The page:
Leonardo at Palazzo Vecchio
You have until June 24th to admire, in the Sala dei Gigli at Palazzo Vecchio, Leonardo's handwritten sheets taken from the Codex Atlanticus. The exhibition, titled “Leonardo da Vinci in Florence. Selected sheets from the Codex Atlanticus” is part of the celebrations for the Year of Leonardo, 500 years after the death of the multifaceted Renaissance artist and scientist.
The exhibition aims at highlighting the bond between Leonardo and Florence, the city that welcomed him and where he developed, in his first years of activity, a great part of the acquaintances that protected him and allowed him to keep studying and creating art for the most important kings and queens of Europe. Leonardo had a deep bond with the city of Florence, explains the exhibition's curator Cristina Acidini, a bond that the visitor is encouraged to explore.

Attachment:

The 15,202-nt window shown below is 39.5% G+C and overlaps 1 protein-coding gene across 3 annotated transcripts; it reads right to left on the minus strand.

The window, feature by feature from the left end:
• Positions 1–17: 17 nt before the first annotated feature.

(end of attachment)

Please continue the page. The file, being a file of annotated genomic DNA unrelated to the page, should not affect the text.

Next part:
In the sheets of the Codex Atlanticus, which was borrowed for this special occasion from the Ambrosiana Library in Milan, there are drawings, projects, writings and even a not-very-flattering note on his friend Botticelli, whose studies on perspective Leonardo criticizes. Ending the exhibition is a painting by Leonardo's dearest student, Salaì, whose role in the life of his master remains a mystery. The bust of Christ the Redeemer is an obvious tribute from Salaì to the teaching and the art of his great master, Leonardo da Vinci.